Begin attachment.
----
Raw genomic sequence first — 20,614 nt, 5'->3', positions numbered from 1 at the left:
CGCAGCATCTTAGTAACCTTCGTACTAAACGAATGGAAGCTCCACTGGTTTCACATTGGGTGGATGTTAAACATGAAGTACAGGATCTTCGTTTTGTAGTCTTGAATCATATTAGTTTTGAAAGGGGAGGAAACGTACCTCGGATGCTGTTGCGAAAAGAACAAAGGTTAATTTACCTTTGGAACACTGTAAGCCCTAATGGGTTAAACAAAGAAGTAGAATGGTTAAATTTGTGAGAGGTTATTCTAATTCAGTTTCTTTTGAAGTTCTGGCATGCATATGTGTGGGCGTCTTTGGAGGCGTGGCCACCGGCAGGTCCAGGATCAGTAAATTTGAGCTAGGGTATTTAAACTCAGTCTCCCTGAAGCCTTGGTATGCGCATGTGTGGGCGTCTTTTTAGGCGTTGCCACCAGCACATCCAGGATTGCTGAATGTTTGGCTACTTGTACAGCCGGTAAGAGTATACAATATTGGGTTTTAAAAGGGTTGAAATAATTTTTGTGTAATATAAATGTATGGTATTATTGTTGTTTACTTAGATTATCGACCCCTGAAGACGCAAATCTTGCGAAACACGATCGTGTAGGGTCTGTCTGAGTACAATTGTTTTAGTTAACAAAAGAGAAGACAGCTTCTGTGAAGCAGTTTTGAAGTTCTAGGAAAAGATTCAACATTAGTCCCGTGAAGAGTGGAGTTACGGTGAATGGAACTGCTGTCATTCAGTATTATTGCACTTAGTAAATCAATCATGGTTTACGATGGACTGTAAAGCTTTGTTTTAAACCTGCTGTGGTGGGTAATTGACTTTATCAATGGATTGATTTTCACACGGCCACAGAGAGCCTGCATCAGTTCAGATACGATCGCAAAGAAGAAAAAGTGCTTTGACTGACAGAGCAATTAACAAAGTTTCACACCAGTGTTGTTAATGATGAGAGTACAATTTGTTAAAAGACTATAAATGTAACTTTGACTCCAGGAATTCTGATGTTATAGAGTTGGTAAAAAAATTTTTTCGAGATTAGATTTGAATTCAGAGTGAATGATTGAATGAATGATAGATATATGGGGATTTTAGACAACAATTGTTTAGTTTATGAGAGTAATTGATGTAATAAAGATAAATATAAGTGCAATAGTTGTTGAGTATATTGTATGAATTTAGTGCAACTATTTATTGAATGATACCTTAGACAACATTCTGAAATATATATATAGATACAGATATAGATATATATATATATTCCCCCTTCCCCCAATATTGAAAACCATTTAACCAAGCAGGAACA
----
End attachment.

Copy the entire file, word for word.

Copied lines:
Raw genomic sequence first — 20,614 nt, 5'->3', positions numbered from 1 at the left:
CGCAGCATCTTAGTAACCTTCGTACTAAACGAATGGAAGCTCCACTGGTTTCACATTGGGTGGATGTTAAACATGAAGTACAGGATCTTCGTTTTGTAGTCTTGAATCATATTAGTTTTGAAAGGGGAGGAAACGTACCTCGGATGCTGTTGCGAAAAGAACAAAGGTTAATTTACCTTTGGAACACTGTAAGCCCTAATGGGTTAAACAAAGAAGTAGAATGGTTAAATTTGTGAGAGGTTATTCTAATTCAGTTTCTTTTGAAGTTCTGGCATGCATATGTGTGGGCGTCTTTGGAGGCGTGGCCACCGGCAGGTCCAGGATCAGTAAATTTGAGCTAGGGTATTTAAACTCAGTCTCCCTGAAGCCTTGGTATGCGCATGTGTGGGCGTCTTTTTAGGCGTTGCCACCAGCACATCCAGGATTGCTGAATGTTTGGCTACTTGTACAGCCGGTAAGAGTATACAATATTGGGTTTTAAAAGGGTTGAAATAATTTTTGTGTAATATAAATGTATGGTATTATTGTTGTTTACTTAGATTATCGACCCCTGAAGACGCAAATCTTGCGAAACACGATCGTGTAGGGTCTGTCTGAGTACAATTGTTTTAGTTAACAAAAGAGAAGACAGCTTCTGTGAAGCAGTTTTGAAGTTCTAGGAAAAGATTCAACATTAGTCCCGTGAAGAGTGGAGTTACGGTGAATGGAACTGCTGTCATTCAGTATTATTGCACTTAGTAAATCAATCATGGTTTACGATGGACTGTAAAGCTTTGTTTTAAACCTGCTGTGGTGGGTAATTGACTTTATCAATGGATTGATTTTCACACGGCCACAGAGAGCCTGCATCAGTTCAGATACGATCGCAAAGAAGAAAAAGTGCTTTGACTGACAGAGCAATTAACAAAGTTTCACACCAGTGTTGTTAATGATGAGAGTACAATTTGTTAAAAGACTATAAATGTAACTTTGACTCCAGGAATTCTGATGTTATAGAGTTGGTAAAAAAATTTTTTCGAGATTAGATTTGAATTCAGAGTGAATGATTGAATGAATGATAGATATATGGGGATTTTAGACAACAATTGTTTAGTTTATGAGAGTAATTGATGTAATAAAGATAAATATAAGTGCAATAGTTGTTGAGTATATTGTATGAATTTAGTGCAACTATTTATTGAATGATACCTTAGACAACATTCTGAAATATATATATAGATACAGATATAGATATATATATATATTCCCCCTTCCCCCAATATTGAAAACCATTTAACCAAGCAGGAACA